DRAFT: This module has unpublished changes.

WP 1: Investigate (The Purpose(s) of Education): DUE FEBRUARY 18, 2016 11:59 p.m.

Length: 1000-2000 words, double-spaced, submitted electronically on Blackboard in MLA style

Additional due dates:

Extra process projects due: Wednesday January 20th at 4 p.m. – Thursday February 25th at 11:59 p.m.

Rough draft due: Monday February 8th – Thursday February 11th.

Final draft due for highest possible grade (see syllabus): Thursday February 18th, 11:59 p.m.

Final draft due with grade reduction (see syllabus): Thursday February 25th, 11:59 p.m.

Reflection due: Wednesday February 17th at 4 p.m. – Thursday February 25th at 11:59 p.m.

WP 1 will be marked “late” on Friday February 19th at 12: 01 a.m.

The learning module for WP 1 closes on Thursday February 25th at 11:59 p.m.

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DESCRIPTION OF ASSIGNMENT:

NOTE WELL: This is NOT a traditional research paper, so articles and other sources from the Internet and from print are OPTIONAL (only 1-3 sources at most). For WP 1, you will need to focus most on evidence from observations, interviews, and autobiography. 

Instead, I offer 3 categories to use to create a writing problem, and 3 options within each of the categories: quotes, questions, strategies.  Choose 1 option from each of the 3 categories.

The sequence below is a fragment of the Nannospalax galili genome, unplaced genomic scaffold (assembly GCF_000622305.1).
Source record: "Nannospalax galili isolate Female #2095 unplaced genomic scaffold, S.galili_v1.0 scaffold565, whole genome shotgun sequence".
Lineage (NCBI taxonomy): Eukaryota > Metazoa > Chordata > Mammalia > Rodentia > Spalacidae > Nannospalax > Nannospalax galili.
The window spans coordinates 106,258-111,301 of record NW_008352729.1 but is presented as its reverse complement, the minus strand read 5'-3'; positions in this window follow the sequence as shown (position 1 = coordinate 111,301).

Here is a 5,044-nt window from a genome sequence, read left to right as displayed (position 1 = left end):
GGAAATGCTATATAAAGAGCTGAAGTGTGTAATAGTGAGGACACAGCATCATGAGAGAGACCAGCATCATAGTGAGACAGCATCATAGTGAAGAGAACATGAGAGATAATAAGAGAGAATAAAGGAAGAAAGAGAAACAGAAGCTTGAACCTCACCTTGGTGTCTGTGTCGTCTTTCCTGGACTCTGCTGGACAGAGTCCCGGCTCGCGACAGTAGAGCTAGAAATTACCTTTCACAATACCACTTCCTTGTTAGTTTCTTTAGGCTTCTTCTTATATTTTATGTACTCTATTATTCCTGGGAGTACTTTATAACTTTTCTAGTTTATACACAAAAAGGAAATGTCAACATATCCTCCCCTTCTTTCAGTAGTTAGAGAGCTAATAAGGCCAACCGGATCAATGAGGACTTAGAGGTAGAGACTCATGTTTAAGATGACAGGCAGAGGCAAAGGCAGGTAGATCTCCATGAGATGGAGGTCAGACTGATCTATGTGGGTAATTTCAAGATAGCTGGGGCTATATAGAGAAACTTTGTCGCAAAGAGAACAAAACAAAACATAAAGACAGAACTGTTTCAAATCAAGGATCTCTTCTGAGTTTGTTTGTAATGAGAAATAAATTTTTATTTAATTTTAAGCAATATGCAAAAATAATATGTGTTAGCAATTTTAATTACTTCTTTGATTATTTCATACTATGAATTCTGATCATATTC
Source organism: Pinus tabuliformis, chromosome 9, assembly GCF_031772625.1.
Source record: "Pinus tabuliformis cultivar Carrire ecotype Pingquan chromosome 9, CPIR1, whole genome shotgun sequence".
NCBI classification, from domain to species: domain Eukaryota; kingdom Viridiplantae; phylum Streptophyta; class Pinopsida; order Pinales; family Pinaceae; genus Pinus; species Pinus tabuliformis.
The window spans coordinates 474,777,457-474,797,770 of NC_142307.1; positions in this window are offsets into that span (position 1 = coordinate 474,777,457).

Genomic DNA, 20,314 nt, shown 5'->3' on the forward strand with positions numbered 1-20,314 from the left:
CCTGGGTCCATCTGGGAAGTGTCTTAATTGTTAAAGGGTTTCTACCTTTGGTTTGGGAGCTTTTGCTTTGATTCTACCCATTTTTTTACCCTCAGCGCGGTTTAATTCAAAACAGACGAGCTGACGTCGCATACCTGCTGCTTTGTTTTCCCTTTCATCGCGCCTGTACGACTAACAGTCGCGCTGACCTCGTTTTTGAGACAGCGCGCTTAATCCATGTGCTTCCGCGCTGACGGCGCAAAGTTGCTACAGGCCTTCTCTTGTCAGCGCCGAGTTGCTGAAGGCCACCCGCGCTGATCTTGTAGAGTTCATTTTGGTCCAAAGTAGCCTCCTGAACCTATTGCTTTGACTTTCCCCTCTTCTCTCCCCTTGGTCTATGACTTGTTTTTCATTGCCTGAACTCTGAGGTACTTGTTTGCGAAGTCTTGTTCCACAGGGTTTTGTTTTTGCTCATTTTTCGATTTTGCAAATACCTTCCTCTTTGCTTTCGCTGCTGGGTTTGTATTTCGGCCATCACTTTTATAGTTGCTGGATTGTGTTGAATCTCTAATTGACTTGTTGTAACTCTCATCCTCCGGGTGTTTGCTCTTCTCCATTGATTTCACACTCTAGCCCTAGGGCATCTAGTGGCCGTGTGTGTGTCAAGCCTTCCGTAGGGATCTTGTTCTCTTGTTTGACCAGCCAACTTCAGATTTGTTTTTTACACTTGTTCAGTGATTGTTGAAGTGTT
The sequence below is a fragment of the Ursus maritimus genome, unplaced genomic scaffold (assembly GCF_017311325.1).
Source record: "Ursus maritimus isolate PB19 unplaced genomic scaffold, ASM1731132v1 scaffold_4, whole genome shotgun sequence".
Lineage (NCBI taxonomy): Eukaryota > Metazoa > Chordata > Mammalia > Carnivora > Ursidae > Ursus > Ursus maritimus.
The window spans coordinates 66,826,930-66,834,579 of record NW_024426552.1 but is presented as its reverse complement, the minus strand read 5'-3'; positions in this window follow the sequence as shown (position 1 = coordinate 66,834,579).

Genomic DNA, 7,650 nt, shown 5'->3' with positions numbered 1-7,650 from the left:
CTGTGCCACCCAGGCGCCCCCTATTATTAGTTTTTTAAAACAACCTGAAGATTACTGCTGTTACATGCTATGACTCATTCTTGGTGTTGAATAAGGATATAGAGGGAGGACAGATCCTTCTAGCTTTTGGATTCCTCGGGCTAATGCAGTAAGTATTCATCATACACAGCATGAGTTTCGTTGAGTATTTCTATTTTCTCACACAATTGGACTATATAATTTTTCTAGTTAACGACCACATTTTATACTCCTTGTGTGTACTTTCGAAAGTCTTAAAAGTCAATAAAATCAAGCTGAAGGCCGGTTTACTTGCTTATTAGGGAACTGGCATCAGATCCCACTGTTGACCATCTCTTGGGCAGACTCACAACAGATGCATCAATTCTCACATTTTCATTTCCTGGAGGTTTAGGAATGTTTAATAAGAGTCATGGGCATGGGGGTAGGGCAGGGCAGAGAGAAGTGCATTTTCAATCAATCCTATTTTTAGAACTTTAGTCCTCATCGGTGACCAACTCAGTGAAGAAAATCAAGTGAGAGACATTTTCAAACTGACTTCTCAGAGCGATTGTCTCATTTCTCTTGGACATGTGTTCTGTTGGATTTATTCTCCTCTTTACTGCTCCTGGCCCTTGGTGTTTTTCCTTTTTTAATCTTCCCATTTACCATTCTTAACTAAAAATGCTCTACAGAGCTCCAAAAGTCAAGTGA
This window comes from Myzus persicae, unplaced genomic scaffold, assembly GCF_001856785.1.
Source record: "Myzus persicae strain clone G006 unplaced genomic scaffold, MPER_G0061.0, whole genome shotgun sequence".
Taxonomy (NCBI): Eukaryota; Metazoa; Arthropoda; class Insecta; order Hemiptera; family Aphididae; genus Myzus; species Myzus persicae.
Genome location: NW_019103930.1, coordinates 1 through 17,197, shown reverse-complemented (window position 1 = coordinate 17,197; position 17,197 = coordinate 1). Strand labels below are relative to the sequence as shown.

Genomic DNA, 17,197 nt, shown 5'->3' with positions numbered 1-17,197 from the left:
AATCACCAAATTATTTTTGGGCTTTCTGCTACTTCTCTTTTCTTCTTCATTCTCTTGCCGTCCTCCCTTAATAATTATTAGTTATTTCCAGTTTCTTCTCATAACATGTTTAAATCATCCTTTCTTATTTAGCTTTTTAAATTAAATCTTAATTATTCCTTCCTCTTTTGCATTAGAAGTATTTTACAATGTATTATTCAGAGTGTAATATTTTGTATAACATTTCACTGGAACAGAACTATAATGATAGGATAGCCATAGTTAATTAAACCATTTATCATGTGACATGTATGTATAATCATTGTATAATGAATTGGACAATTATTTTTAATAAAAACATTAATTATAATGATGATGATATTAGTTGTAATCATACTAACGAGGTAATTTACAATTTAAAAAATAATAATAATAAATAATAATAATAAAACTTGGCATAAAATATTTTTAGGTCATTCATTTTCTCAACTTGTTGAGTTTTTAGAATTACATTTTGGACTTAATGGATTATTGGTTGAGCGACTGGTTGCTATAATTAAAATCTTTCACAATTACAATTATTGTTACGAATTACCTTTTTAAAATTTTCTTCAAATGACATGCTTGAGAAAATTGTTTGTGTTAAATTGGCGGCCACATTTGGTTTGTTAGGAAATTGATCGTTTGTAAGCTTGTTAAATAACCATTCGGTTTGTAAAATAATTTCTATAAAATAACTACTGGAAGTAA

CATEGORY 1: QUOTES

Choose 1 of the 3 quotes to introduce and analyze for WP 1. You, as the writer, must demonstrate the relationship of the quote to your topic. We will discuss how and why to use quotes in class.

 

 1. “The communication which ensures participation in a common understanding is one which secures similar emotional and intellectual dispositions.” John Dewey (cited in Putney, page 138).

 

2. “[Education is] the practice of freedom, the means by which men and women deal critically and creatively with reality and discover how to participate in the transformation of their world” Paulo Freire (cited in Putney, page 139). 

 

3. “Taste classifies, and it classifies the classifier.” Pierre Bourdieu (cited in Dupont, page 558).

 

CATEGORY 2: STRATEGIES

Linda Tuhiwai Smith presents the following strategies in “25 Indigenous Projects.” Choose 1 of these strategies as a method for organizing your evidence and ideas.

  1. Storytelling: “the storyteller retains control”
  2. Networking: “ [is] based on relationships and connections, and is about building knowledge and databases through these relationships.
  3. Restoring: “The restoring of wellbeing spiritually, emotionally, physically and materially.”

CATEGORY 3: PROMPTS

I created these questions based on in-class writings and discussions. The questions are meant as a general starting point. From this starting point, writers will experiment with and determine the individual directions that their writing projects can take. Choose 1 prompt for your focus in WP 1.

  1. Do the qualities of authenticity and imagination have a place in learning and education? Why or why not? What happens when these qualities are absent? What happens when these qualities are present?
  2. Do cultural values play a role in learning and education? Why or why not? What happens when values of cultural insiders come into conflict with cultural outsiders? How and why might insiders and outsiders arrive at mutual understanding of values, despite disagreements?